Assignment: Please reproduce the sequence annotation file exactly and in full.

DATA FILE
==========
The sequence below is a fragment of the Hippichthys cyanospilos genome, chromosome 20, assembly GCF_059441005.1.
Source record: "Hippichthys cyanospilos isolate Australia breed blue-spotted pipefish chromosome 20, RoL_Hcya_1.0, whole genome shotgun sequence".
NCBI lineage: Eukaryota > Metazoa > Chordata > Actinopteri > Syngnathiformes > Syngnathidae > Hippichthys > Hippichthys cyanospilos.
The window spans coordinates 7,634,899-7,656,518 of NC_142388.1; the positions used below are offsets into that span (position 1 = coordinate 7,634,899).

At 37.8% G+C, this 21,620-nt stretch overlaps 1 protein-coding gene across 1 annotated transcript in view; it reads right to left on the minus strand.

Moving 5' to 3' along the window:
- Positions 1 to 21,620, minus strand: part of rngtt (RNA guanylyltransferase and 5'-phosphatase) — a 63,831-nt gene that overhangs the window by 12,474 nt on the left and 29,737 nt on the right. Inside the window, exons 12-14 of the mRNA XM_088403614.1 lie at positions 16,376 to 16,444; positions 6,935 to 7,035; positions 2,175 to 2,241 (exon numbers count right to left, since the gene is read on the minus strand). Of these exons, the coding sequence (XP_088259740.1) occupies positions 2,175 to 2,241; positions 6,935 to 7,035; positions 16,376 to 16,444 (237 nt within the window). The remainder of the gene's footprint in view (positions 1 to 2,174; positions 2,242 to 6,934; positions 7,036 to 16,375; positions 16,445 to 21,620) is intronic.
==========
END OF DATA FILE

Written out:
The sequence below is a fragment of the Hippichthys cyanospilos genome, chromosome 20, assembly GCF_059441005.1.
Source record: "Hippichthys cyanospilos isolate Australia breed blue-spotted pipefish chromosome 20, RoL_Hcya_1.0, whole genome shotgun sequence".
NCBI lineage: Eukaryota > Metazoa > Chordata > Actinopteri > Syngnathiformes > Syngnathidae > Hippichthys > Hippichthys cyanospilos.
The window spans coordinates 7,634,899-7,656,518 of NC_142388.1; the positions used below are offsets into that span (position 1 = coordinate 7,634,899).

At 37.8% G+C, this 21,620-nt stretch overlaps 1 protein-coding gene across 1 annotated transcript in view; it reads right to left on the minus strand.

Moving 5' to 3' along the window:
- Positions 1 to 21,620, minus strand: part of rngtt (RNA guanylyltransferase and 5'-phosphatase) — a 63,831-nt gene that overhangs the window by 12,474 nt on the left and 29,737 nt on the right. Inside the window, exons 12-14 of the mRNA XM_088403614.1 lie at positions 16,376 to 16,444; positions 6,935 to 7,035; positions 2,175 to 2,241 (exon numbers count right to left, since the gene is read on the minus strand). Of these exons, the coding sequence (XP_088259740.1) occupies positions 2,175 to 2,241; positions 6,935 to 7,035; positions 16,376 to 16,444 (237 nt within the window). The remainder of the gene's footprint in view (positions 1 to 2,174; positions 2,242 to 6,934; positions 7,036 to 16,375; positions 16,445 to 21,620) is intronic.